AndrewPrice said...

Thanks USArtguy! I do love horror movies, I just can't stand the slasher flicks -- for the reasons in the article. They've reached a left that is both boring and depraved all at once.

I think that true horror movies let you explore your fears and think about the world in ways we normally don't think about. But slasher flicks are just about your visual tolerance. Huge difference. Sadly, slasher flicks are much, much, much easier to write and direct and they tend to make a good enough amount of money that people keep turning them out.

I love The Birds, by the way, but then I'm a huge Hitchcock fan. He truly understood his audiences and how to manipulate them. I liked Psycho a lot as well, but while it may be considered the first "slasher" it really was a lot more than that.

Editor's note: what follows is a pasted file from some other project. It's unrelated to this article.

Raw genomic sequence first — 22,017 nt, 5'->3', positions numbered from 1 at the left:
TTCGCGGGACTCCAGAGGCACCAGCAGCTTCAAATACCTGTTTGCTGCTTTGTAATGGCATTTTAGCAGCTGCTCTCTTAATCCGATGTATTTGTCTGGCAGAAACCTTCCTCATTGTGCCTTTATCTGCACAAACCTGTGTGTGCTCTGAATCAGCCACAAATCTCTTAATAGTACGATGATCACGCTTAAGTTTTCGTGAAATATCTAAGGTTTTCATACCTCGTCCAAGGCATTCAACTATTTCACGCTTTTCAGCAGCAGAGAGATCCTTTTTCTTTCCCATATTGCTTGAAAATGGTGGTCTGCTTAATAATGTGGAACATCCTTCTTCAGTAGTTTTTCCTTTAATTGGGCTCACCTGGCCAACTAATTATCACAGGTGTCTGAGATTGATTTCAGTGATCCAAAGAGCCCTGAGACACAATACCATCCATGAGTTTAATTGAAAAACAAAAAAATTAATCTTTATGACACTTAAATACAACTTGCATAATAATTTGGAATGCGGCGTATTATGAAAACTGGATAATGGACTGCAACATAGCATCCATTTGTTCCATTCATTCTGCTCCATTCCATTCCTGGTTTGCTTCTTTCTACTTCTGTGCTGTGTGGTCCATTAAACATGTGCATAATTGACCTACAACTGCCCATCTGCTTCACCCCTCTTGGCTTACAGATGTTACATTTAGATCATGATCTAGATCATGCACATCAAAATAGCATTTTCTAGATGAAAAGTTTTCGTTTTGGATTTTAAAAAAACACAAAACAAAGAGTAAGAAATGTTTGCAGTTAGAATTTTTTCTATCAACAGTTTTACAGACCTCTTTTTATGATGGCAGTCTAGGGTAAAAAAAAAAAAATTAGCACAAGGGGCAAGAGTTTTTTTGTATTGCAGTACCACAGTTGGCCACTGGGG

AndrewPrice said...

T_Rav, I've seen most of them and I think the words "idiotic," "disgusting," and "gratuitous" are the right words. There is very little commend slasher flicks, they have almost no replayability, and few of them are at all scary. They are good the first time through at shocking you -- either at the gross images they produce or in the standard "jumps out at your suddenly" sort of way, but that's about it.

In fact, I can't think of a slasher that actually scared me off the top of my head. Nor can I think of one that I like to re-watch and which doesn't seem ridiculous in hindsight.

Notawonk said...

i'm planning on having a netflix weekend of horror films in honor of halloween. at this point, nothing scares me as much as washington. bring it!